Their analysis of material taken by a patient arriving at the University of Colorado ER revealed it was laced with hydrocodone and morphine, and analysis of material taken by a mother giving birth to an opiate-addicted baby at a University of Louisville hospital revealed the material was also laced with hydrocodone.
McCurdy and Bonnie Avery, an Ole Miss associate professor of pharmaceutics who has been instrumental in the analytical and pharmacokinetic analysis of kratom, have become recognized as experts on this plant material. "We can authenticate it and determine when it's adulterated," McCurdy said.
The Mississippi laboratory staff's ability to help answer clinicians' questions is of enormous benefit, Boyer said.
"We have been able to distinguish the effects of kratom from those of other drugs whose presence was unanticipated," he said. "This has allowed us to document that some toxicity of kratom is actually from other pharmaceutical agents that had been added."
Just as promising as the work on kratom is another study funded by the National Institute on Drug Abuse, which indicates several small molecules block the behavioral and toxic effects of cocaine and methamphetamine in animal models by coupling with sigma receptors in the brain. These highly selective compounds have been studied by a group of international collaborators, including McCurdy, Jacques H. Poupaert, a medicinal chemistry professor at the Université Catholique de Louvain in Belgium, Rae R. Matsumoto, associate dean of research and graduate programs at West Virginia's School of Pharmacy, and Frederick T. Chin, head of cyclotron radiochemistry in the Stanford University Medical Center's molecular imaging program.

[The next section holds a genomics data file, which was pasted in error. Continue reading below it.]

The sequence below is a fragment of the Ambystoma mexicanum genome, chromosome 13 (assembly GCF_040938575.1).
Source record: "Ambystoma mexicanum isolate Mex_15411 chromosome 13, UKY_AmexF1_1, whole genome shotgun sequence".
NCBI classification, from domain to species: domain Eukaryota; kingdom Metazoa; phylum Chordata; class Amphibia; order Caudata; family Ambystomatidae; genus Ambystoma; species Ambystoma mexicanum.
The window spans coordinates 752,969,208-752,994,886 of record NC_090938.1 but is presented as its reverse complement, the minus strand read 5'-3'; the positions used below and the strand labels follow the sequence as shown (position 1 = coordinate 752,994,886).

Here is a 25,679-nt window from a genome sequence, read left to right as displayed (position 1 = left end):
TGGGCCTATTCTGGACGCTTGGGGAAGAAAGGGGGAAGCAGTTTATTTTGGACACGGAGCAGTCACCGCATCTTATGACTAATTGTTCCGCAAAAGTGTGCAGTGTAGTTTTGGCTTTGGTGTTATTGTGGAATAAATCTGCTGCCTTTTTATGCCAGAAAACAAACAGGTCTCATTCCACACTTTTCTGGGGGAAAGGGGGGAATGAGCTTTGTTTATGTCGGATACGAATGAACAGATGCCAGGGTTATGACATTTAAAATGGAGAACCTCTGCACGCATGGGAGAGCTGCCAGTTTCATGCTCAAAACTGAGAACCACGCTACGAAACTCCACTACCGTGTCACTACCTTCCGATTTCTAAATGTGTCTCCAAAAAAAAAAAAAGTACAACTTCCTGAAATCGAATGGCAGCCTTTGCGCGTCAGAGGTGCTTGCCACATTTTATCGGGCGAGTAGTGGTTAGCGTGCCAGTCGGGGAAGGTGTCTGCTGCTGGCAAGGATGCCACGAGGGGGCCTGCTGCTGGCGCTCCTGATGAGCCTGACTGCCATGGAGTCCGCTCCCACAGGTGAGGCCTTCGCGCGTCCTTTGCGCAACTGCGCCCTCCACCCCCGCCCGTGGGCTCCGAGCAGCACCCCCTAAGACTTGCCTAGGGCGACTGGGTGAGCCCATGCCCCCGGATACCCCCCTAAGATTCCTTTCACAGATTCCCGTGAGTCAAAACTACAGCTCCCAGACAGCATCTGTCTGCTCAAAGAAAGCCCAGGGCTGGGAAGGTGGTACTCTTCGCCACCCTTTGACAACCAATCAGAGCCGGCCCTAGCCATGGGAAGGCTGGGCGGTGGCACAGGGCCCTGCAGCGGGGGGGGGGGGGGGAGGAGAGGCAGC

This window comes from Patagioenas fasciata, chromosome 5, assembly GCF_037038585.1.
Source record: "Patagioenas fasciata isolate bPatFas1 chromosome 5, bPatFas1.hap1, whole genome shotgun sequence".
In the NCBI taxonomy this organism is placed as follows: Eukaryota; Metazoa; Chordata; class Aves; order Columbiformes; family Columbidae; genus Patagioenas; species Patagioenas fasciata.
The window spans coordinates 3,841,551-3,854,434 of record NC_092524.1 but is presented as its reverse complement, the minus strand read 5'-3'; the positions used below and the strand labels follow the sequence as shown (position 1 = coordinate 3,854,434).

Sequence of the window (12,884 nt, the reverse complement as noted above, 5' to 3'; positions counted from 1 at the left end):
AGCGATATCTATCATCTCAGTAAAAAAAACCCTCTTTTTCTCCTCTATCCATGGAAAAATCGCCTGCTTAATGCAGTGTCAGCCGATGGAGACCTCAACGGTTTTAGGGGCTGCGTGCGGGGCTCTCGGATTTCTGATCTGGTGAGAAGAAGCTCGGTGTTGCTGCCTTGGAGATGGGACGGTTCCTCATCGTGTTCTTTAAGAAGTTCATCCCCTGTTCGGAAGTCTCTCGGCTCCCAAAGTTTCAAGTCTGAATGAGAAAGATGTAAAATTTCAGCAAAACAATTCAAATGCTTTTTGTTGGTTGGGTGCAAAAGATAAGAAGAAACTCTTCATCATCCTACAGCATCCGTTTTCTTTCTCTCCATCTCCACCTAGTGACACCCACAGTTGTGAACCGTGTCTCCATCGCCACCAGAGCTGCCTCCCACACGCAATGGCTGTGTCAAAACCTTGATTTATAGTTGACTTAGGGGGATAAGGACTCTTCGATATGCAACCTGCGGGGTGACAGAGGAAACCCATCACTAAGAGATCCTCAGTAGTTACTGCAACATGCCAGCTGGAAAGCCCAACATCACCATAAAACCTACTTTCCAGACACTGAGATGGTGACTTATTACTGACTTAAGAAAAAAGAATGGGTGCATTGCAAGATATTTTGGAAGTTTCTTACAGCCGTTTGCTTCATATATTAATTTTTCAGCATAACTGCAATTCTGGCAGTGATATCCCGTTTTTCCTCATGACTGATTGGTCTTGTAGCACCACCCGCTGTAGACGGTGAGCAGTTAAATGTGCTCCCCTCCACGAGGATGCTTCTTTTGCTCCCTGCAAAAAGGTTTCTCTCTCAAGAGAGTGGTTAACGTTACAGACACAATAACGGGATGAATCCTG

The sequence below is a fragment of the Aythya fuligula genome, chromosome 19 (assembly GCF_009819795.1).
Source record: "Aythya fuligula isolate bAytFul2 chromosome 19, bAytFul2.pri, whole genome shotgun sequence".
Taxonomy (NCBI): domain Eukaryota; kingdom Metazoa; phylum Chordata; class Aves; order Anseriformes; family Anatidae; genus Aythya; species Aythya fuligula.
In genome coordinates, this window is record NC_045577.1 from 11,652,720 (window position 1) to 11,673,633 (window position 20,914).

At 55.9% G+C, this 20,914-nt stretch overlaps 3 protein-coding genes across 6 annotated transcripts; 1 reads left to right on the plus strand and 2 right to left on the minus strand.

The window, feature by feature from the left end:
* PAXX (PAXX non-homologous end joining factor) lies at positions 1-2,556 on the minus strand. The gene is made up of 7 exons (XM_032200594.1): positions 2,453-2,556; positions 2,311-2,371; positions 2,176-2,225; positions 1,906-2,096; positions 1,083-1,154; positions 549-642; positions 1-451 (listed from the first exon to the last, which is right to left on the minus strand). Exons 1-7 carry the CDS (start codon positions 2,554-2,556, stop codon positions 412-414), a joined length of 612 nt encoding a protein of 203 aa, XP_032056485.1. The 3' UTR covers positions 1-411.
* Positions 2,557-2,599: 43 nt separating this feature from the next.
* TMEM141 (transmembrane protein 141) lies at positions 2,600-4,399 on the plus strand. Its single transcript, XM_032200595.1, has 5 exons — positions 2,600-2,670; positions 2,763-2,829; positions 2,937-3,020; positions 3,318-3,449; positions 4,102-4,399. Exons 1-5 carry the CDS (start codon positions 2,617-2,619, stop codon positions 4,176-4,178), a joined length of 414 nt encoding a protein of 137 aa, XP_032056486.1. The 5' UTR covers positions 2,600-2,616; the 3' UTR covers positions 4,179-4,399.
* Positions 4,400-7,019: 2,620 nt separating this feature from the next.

"No one has been able to block self-administration of cocaine in rats with compounds in this class, but one of our compounds did, and we are excited about publishing these results soon," McCurdy said.
Jonathan L. Katz, chief of the Psychobiology Section of NIDA's Intramural Research Program in Baltimore and his colleague, Takato Hiranita, tested the compound in cocaine-addicted rats.
"When given the drug, the rats stopped taking cocaine," Katz said. "But what makes this drug so interesting is that the drug had no effect in the other activities of the rats. This kind of selectivity is what makes drugs suitable as medicines."
Today, nothing is available to either treat cocaine and methamphetamine addiction or block the seizures and other complications associated with overdoses of drugs with monikers such as crack, crystal methamphetamine and ecstasy.
"This product could potentially be the first of its kind to hit the market," McCurdy said. "There's still a long way to go, but our research team is motivated to complete the preclinical studies necessary to allow us to start doing human studies."
Fred Taylor, an IDeA program official at the NIH's NIGMS, said that the university's COBRE grant "has enabled the University of Mississippi to successfully train and mentor developing investigators, build state-of-the-art research infrastructure and conduct exemplary research activities. In pursuing these goals of the IDeA program, the center is making an impact on biomedical research and health in Mississippi, the region and the nation."